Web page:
Learn the basics about how devices communicate in an IPv4 network.
If the devices are in the same subnet, the mechanism used to determine the location of the destination device is the broadcast. A broadcast packet is a special packet on the subnetwork that's sent to every device on the subnetwork. The broadcast address is designated as 255.255.255.255. This is known as a limited broadcast because it is limited to the subnet that it originated from.
When a broadcast is received -- which is actually a broadcast MAC address that is local to that VLAN -- all devices within that subnet respond with their IP address and the physical MAC address of the network card. These two pieces of information are then placed into an address resolution protocol (ARP) table. The table is used to keep track of the location of devices on the same subnet. And ultimately, the ARP table is used to efficiently switch data on the same subnet at the data link layer of the OSI model.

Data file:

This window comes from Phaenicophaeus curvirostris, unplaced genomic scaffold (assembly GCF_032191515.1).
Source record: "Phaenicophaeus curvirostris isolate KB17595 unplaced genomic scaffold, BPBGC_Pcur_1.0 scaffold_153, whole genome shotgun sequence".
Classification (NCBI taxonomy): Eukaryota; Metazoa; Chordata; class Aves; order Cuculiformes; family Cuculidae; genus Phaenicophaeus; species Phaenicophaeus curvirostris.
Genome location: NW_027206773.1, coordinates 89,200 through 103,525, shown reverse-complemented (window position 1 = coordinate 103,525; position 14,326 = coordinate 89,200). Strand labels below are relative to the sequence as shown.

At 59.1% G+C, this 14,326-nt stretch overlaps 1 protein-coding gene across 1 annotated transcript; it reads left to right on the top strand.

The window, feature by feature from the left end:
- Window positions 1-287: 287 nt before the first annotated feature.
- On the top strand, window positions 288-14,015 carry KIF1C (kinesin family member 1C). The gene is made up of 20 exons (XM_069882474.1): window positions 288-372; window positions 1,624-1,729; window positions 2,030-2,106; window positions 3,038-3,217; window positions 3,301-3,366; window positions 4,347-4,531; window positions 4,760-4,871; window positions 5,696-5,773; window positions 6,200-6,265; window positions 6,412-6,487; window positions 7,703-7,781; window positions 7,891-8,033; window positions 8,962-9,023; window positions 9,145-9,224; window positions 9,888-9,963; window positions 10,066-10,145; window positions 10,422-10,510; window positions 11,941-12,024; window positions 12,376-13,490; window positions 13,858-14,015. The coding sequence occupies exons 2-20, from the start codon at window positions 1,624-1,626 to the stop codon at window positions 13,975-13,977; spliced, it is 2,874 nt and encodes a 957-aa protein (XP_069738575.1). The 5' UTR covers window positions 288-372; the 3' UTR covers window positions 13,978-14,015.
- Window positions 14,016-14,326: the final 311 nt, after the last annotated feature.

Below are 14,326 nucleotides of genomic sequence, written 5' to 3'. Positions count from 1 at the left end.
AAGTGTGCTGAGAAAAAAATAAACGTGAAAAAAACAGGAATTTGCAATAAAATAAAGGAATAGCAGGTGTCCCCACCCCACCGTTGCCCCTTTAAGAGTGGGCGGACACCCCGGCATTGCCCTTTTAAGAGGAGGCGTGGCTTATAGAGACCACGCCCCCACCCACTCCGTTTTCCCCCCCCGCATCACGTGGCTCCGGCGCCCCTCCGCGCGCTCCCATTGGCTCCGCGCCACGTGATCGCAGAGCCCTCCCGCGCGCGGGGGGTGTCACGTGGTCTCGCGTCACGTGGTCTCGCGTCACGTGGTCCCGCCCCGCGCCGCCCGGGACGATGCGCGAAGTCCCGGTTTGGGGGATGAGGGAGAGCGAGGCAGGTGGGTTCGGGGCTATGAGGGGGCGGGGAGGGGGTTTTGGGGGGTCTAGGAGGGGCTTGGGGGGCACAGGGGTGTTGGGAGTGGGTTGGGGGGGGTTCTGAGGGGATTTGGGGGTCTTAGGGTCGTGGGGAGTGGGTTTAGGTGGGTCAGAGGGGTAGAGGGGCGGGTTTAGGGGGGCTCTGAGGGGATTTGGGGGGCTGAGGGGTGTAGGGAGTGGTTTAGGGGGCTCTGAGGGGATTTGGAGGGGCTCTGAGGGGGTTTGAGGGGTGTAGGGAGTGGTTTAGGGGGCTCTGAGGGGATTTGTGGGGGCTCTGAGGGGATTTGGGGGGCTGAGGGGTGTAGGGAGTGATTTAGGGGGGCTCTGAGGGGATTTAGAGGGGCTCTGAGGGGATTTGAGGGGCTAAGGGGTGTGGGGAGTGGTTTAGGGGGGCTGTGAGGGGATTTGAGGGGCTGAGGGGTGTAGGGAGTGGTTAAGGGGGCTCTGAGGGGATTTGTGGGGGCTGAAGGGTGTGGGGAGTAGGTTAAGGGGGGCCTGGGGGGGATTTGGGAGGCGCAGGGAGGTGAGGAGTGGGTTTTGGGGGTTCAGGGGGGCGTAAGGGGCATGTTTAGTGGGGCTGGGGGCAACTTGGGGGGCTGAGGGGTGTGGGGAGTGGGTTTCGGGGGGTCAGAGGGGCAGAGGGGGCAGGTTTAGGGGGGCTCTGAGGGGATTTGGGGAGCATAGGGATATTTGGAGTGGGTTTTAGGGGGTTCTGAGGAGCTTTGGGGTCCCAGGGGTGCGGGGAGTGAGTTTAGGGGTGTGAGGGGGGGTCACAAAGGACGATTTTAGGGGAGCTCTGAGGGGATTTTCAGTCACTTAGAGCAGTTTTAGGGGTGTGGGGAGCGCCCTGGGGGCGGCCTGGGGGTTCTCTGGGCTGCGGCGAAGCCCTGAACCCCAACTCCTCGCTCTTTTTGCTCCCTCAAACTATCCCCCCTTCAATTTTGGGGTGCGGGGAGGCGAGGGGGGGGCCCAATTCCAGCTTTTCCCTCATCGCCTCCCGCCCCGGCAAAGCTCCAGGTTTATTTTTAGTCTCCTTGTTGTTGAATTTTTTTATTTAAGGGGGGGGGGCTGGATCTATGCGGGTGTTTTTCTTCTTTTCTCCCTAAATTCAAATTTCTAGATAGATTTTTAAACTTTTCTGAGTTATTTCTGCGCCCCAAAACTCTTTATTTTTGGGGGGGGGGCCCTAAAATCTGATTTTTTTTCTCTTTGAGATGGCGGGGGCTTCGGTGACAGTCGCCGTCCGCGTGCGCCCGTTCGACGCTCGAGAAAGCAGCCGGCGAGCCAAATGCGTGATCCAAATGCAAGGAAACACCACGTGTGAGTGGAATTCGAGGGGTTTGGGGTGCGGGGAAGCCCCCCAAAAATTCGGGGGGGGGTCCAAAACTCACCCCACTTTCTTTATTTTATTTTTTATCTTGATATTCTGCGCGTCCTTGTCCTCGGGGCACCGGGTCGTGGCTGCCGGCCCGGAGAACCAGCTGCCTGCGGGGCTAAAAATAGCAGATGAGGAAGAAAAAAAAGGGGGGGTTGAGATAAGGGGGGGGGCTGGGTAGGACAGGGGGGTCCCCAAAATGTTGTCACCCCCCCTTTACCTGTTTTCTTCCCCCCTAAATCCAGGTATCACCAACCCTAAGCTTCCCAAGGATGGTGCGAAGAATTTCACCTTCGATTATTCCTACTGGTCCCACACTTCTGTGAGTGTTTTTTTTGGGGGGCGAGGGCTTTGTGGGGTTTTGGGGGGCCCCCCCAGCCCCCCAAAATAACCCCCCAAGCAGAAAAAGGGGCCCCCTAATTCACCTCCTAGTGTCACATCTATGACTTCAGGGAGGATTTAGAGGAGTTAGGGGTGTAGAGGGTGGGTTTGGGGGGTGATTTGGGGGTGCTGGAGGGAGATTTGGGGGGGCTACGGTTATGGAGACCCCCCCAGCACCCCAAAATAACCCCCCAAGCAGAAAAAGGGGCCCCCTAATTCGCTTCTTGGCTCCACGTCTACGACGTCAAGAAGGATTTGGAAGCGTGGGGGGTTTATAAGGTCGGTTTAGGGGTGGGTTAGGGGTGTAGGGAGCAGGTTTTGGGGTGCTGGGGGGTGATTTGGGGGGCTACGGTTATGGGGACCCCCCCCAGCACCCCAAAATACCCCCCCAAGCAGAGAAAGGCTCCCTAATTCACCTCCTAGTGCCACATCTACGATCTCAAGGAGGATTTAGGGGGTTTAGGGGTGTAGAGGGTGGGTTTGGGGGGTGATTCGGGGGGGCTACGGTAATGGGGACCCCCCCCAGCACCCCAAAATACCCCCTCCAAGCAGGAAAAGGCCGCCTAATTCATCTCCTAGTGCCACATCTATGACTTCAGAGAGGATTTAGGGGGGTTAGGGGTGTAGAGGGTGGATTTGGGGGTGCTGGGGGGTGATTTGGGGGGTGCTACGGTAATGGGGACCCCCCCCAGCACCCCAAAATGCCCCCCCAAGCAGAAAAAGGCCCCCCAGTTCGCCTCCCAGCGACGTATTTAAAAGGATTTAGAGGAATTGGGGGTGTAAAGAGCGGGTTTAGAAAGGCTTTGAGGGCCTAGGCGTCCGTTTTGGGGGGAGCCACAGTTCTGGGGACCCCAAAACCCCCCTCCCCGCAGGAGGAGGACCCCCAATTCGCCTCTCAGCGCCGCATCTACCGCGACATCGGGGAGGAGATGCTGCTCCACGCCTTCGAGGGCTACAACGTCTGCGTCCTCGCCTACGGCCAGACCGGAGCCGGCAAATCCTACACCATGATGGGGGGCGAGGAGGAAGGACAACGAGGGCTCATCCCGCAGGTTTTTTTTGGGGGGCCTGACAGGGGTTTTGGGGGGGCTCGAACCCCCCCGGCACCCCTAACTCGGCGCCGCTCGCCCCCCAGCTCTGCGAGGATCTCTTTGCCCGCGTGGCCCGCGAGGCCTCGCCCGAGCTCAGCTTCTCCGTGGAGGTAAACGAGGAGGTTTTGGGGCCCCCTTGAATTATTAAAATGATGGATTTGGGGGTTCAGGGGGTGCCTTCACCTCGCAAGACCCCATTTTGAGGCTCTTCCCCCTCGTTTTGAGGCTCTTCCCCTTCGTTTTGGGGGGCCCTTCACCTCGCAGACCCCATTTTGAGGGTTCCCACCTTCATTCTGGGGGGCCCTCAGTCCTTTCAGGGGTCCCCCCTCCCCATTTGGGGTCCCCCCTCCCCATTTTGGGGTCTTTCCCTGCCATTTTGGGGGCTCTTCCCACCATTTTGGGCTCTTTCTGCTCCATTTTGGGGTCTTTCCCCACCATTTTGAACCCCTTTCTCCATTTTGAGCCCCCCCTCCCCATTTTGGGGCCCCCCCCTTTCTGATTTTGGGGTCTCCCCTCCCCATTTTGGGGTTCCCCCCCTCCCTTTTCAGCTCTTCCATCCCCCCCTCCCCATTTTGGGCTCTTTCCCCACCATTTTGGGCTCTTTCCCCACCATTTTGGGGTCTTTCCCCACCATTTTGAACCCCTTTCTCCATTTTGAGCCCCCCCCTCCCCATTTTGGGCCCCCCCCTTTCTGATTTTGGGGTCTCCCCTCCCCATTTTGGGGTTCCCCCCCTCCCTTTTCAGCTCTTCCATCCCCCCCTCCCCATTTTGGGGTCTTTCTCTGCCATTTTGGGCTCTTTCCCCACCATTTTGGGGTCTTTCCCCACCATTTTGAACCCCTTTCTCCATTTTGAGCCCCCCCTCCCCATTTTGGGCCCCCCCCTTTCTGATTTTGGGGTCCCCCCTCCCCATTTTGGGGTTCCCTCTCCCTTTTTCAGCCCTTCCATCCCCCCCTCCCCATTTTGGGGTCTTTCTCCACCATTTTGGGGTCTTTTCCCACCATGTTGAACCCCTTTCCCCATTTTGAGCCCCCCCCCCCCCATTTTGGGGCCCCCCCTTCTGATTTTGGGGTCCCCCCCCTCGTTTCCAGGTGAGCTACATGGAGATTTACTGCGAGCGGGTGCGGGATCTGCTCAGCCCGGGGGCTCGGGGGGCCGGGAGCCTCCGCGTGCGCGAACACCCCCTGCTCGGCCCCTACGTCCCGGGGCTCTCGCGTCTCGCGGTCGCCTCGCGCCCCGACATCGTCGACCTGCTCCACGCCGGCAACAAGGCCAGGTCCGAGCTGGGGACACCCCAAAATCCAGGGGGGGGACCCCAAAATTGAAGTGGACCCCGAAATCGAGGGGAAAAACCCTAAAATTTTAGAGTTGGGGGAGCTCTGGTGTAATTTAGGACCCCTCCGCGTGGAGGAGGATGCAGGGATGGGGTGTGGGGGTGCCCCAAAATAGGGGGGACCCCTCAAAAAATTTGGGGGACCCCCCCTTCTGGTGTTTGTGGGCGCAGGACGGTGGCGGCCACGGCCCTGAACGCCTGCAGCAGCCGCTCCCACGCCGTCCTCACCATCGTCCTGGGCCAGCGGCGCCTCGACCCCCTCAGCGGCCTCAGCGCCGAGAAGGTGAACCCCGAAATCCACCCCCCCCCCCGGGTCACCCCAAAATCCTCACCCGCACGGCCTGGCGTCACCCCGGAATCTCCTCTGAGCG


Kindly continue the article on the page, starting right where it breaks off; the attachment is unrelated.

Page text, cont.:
As you can imagine, the larger the subnetwork is, the more broadcast and ARP traffic will consume your network. In our example, a 255.255.255.0 network mask can hold up to 254 different devices. The next largest network is 512, and then 1024. Depending on your network capacity, anything over 1024 hosts on a single subnet is going to create too much broadcast traffic. Instead, subnets are intended to shrink broadcast domains so that the broadcasts themselves have little to no impact on the performance of the network.
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